William McSwain.

The U.S. attorney for the Eastern District of Pennsylvania on Wednesday announced a federal lawsuit to have safe injection sites in Philadelphia declared illegal in a first-of-its-kind action in the nation.

U.S. Attorney William McSwain’s office had filed the lawsuit Tuesday, asking for a declaratory judgment that says safe injection sites, where heroin users can inject the drug under the supervision of medical staff, violates provisions of the Controlled Substances Act. The case, United States v. Safehouse, has been assigned to U.S. District Judge Gerald McHugh.

According to McSwain, the lawsuit is the first in the nation, and may presage the way federal prosecutors and courts will address an issue that is being debated in several cities across the country.

“This is definitely a national issue that the Department of Justice is looking at broadly,” he said at a press conference Wednesday morning, noting that members of the civil department in Washington, D.C., were involved in filing the suit. “We’ve been in touch with our friends in Washington about how this will affect people throughout the country. It just so happens Philadelphia was poised to be the first city to go forward.”


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Although McHugh’s decision is likely to apply just to the Eastern District of Pennsylvania, where the lawsuit was filed, it will undoubtedly have ramifications for other jurisdictions.

The ruling “could be persuasive, or helpful authority to a judge in California, New York, Colorado, Washington State, or wherever this issue might come up,” McSwain said. ”This could be a defining case.”

The defendant, Philadelphia-based nonprofit Safehouse, is being represented by the AIDS Law Project of Pennsylvania and DLA Piper attorney Ilana Eisenstein.

In a statement to the press, Ronda Goldfein, the executive director of the AIDS Law Project, who also sits on the Safehouse board, said she appreciated that the U.S. Attorney’s Office had not “taken an aggressive hand” in resolving the issue, and added that the group has “consistently maintained that our disagreement may need to be resolved by the fair and impartial judicial system.”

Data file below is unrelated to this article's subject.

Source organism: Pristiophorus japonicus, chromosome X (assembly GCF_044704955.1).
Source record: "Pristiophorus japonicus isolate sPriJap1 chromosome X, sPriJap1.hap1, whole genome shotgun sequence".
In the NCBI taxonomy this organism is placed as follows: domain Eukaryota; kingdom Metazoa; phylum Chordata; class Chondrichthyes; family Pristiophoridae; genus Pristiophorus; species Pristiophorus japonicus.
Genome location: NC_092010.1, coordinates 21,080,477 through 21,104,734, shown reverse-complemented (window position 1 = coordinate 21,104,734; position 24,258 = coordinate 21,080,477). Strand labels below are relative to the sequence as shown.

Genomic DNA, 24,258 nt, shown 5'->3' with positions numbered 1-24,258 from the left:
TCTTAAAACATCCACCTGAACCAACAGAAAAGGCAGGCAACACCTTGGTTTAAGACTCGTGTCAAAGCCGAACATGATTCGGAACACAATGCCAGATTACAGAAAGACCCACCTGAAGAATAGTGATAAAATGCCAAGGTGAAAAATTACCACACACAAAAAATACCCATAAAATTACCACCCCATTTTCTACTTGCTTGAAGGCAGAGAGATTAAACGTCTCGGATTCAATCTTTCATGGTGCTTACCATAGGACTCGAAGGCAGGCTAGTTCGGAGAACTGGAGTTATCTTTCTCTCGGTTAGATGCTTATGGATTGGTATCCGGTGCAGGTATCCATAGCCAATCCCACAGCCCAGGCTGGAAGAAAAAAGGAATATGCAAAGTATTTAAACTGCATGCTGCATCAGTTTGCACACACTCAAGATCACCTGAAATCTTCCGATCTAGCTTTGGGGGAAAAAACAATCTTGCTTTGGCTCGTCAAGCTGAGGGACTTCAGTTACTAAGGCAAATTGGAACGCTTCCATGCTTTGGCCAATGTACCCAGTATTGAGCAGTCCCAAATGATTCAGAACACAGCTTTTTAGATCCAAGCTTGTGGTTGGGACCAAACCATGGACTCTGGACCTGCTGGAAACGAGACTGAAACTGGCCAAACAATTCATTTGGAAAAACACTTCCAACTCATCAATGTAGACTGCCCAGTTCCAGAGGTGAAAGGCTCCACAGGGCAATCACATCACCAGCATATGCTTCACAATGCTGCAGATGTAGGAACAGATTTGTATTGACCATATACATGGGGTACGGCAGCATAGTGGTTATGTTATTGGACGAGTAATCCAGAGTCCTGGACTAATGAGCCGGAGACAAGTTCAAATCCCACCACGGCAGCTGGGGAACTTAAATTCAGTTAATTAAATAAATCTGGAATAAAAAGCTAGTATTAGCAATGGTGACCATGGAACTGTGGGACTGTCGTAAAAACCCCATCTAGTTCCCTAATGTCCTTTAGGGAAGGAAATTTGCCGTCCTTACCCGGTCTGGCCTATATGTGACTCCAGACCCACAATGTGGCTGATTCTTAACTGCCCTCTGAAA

Eisenstein also said in the statement that the defense ”respectfully disagree with the Department of Justice’s view of the ‘crack house’ statute,” referring to the section of the Controlled Substances Act that the lawsuit focuses on.

“We are committed to defending Safehouse’s efforts to provide lifesaving care to those at risk of overdose through the creation of safe injection facilities,” she said.

The lawsuit specifically takes issue with Safehouse’s stated plan to operate a “consumption room,” where medical staff would oversee heroin injections.

It is Safehouse’s position that the site would help stem the recent increase of opioid-related deaths and reduce the spread of disease, but McSwain said the site clearly violates the law. He dismissed the notion that the law, which makes it illegal to “knowingly open, lease, rent, use, or maintain any place” for the use of controlled substances and has historically been used to prosecute houses were drugs were sold, makes any distinction for doctors, nurses or others who do not sell drugs, but are there to provide medical oversight.

McSwain’s position on safe injection sites contrasts with the stated policies of some local law enforcement and leaders, including Mayor Jim Kenney and Philadelphia District Attorney Larry Krasner—both of whom McSwain named during the press conference Wednesday, saying they had “emboldened” Safehouse.

McSwain maintained during the press conference that the lawsuit simply seeks to enforce the law as written.

“If Safehouse wants to operate an injection site, it should work through the democratic process to try to change the law,” he said. “It should not expect prosecutors to turn a blind eye to wholesale illegal behavior and play politics by allowing political ideologies to determine their proprietorial decisions.”